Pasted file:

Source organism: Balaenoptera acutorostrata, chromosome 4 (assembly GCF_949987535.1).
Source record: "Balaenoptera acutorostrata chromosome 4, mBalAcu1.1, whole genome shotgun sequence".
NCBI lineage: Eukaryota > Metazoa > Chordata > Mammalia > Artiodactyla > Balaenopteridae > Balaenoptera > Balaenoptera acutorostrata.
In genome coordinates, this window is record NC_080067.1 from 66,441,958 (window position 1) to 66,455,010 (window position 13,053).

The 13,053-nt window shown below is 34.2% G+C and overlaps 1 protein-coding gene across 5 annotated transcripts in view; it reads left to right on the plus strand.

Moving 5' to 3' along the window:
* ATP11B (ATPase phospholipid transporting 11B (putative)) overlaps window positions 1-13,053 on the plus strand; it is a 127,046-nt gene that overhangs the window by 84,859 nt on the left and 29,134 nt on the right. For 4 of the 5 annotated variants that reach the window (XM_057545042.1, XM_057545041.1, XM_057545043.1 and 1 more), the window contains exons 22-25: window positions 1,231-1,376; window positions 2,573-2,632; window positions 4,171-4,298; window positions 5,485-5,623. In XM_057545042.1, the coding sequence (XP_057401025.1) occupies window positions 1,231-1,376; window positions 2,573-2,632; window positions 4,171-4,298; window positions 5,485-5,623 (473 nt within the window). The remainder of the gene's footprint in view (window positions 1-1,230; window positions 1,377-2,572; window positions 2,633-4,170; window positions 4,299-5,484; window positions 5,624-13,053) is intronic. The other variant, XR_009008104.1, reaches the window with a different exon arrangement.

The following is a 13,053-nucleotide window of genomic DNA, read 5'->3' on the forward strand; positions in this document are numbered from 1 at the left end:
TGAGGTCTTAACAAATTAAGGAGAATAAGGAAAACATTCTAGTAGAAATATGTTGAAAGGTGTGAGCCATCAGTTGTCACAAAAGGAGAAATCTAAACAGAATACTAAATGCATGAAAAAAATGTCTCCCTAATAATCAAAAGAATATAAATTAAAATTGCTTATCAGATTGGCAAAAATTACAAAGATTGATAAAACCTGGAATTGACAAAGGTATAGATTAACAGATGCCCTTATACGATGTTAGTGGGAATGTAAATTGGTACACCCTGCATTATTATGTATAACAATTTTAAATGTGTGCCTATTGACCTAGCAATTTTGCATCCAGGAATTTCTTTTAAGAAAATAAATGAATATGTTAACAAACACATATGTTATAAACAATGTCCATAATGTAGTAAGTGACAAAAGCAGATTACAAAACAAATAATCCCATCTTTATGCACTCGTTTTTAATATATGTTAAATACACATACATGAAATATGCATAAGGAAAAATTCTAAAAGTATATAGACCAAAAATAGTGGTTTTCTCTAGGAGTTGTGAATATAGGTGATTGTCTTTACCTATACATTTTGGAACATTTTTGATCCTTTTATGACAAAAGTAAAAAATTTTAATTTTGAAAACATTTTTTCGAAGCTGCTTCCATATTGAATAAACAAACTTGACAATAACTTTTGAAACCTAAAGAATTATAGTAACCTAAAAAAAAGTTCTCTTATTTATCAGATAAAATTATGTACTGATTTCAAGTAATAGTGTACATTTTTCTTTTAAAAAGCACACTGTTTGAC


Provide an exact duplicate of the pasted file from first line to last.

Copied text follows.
Source organism: Balaenoptera acutorostrata, chromosome 4 (assembly GCF_949987535.1).
Source record: "Balaenoptera acutorostrata chromosome 4, mBalAcu1.1, whole genome shotgun sequence".
NCBI lineage: Eukaryota > Metazoa > Chordata > Mammalia > Artiodactyla > Balaenopteridae > Balaenoptera > Balaenoptera acutorostrata.
In genome coordinates, this window is record NC_080067.1 from 66,441,958 (window position 1) to 66,455,010 (window position 13,053).

The 13,053-nt window shown below is 34.2% G+C and overlaps 1 protein-coding gene across 5 annotated transcripts in view; it reads left to right on the plus strand.

Moving 5' to 3' along the window:
* ATP11B (ATPase phospholipid transporting 11B (putative)) overlaps window positions 1-13,053 on the plus strand; it is a 127,046-nt gene that overhangs the window by 84,859 nt on the left and 29,134 nt on the right. For 4 of the 5 annotated variants that reach the window (XM_057545042.1, XM_057545041.1, XM_057545043.1 and 1 more), the window contains exons 22-25: window positions 1,231-1,376; window positions 2,573-2,632; window positions 4,171-4,298; window positions 5,485-5,623. In XM_057545042.1, the coding sequence (XP_057401025.1) occupies window positions 1,231-1,376; window positions 2,573-2,632; window positions 4,171-4,298; window positions 5,485-5,623 (473 nt within the window). The remainder of the gene's footprint in view (window positions 1-1,230; window positions 1,377-2,572; window positions 2,633-4,170; window positions 4,299-5,484; window positions 5,624-13,053) is intronic. The other variant, XR_009008104.1, reaches the window with a different exon arrangement.

The following is a 13,053-nucleotide window of genomic DNA, read 5'->3' on the forward strand; positions in this document are numbered from 1 at the left end:
TGAGGTCTTAACAAATTAAGGAGAATAAGGAAAACATTCTAGTAGAAATATGTTGAAAGGTGTGAGCCATCAGTTGTCACAAAAGGAGAAATCTAAACAGAATACTAAATGCATGAAAAAAATGTCTCCCTAATAATCAAAAGAATATAAATTAAAATTGCTTATCAGATTGGCAAAAATTACAAAGATTGATAAAACCTGGAATTGACAAAGGTATAGATTAACAGATGCCCTTATACGATGTTAGTGGGAATGTAAATTGGTACACCCTGCATTATTATGTATAACAATTTTAAATGTGTGCCTATTGACCTAGCAATTTTGCATCCAGGAATTTCTTTTAAGAAAATAAATGAATATGTTAACAAACACATATGTTATAAACAATGTCCATAATGTAGTAAGTGACAAAAGCAGATTACAAAACAAATAATCCCATCTTTATGCACTCGTTTTTAATATATGTTAAATACACATACATGAAATATGCATAAGGAAAAATTCTAAAAGTATATAGACCAAAAATAGTGGTTTTCTCTAGGAGTTGTGAATATAGGTGATTGTCTTTACCTATACATTTTGGAACATTTTTGATCCTTTTATGACAAAAGTAAAAAATTTTAATTTTGAAAACATTTTTTCGAAGCTGCTTCCATATTGAATAAACAAACTTGACAATAACTTTTGAAACCTAAAGAATTATAGTAACCTAAAAAAAAGTTCTCTTATTTATCAGATAAAATTATGTACTGATTTCAAGTAATAGTGTACATTTTTCTTTTAAAAAGCACACTGTTTGAC